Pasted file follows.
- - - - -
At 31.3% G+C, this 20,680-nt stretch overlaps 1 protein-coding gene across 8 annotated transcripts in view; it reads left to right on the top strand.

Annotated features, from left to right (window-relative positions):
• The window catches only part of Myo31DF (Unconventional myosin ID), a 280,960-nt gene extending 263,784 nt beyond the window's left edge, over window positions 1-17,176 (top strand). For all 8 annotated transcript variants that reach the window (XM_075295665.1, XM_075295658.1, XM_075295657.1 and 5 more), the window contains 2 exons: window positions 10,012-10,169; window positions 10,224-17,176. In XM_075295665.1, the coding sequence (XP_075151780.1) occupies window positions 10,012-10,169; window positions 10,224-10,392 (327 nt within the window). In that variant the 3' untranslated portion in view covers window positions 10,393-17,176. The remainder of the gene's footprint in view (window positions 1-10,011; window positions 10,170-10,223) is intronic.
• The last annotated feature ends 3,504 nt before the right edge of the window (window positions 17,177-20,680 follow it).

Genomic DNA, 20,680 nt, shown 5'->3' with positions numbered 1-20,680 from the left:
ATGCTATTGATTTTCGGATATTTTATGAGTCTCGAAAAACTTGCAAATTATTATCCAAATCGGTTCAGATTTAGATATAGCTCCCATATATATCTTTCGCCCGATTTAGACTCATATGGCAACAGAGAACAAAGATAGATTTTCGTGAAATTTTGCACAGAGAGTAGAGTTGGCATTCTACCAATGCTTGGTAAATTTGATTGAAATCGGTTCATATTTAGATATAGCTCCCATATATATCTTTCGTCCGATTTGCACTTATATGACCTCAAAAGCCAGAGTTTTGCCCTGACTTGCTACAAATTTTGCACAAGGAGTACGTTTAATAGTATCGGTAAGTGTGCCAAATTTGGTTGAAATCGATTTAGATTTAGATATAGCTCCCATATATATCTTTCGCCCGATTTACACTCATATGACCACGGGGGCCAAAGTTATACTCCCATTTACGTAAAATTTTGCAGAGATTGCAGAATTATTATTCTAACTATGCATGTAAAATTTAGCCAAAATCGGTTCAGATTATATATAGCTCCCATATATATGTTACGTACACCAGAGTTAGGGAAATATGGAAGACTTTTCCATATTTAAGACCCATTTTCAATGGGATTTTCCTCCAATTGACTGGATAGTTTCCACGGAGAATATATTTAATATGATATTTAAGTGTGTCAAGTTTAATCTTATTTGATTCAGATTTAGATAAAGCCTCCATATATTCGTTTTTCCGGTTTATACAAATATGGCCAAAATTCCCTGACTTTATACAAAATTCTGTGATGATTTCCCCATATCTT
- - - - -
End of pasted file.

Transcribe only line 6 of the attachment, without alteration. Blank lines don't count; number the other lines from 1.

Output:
ATGCTATTGATTTTCGGATATTTTATGAGTCTCGAAAAACTTGCAAATTATTATCCAAATCGGTTCAGATTTAGATATAGCTCCCATATATATCTTTCGCCCGATTTAGACTCATATGGCAACAGAGAACAAAGATAGATTTTCGTGAAATTTTGCACAGAGAGTAGAGTTGGCATTCTACCAATGCTTGGTAAATTTGATTGAAATCGGTTCATATTTAGATATAGCTCCCATATATATCTTTCGTCCGATTTGCACTTATATGACCTCAAAAGCCAGAGTTTTGCCCTGACTTGCTACAAATTTTGCACAAGGAGTACGTTTAATAGTATCGGTAAGTGTGCCAAATTTGGTTGAAATCGATTTAGATTTAGATATAGCTCCCATATATATCTTTCGCCCGATTTACACTCATATGACCACGGGGGCCAAAGTTATACTCCCATTTACGTAAAATTTTGCAGAGATTGCAGAATTATTATTCTAACTATGCATGTAAAATTTAGCCAAAATCGGTTCAGATTATATATAGCTCCCATATATATGTTACGTACACCAGAGTTAGGGAAATATGGAAGACTTTTCCATATTTAAGACCCATTTTCAATGGGATTTTCCTCCAATTGACTGGATAGTTTCCACGGAGAATATATTTAATATGATATTTAAGTGTGTCAAGTTTAATCTTATTTGATTCAGATTTAGATAAAGCCTCCATATATTCGTTTTTCCGGTTTATACAAATATGGCCAAAATTCCCTGACTTTATACAAAATTCTGTGATGATTTCCCCATATCTT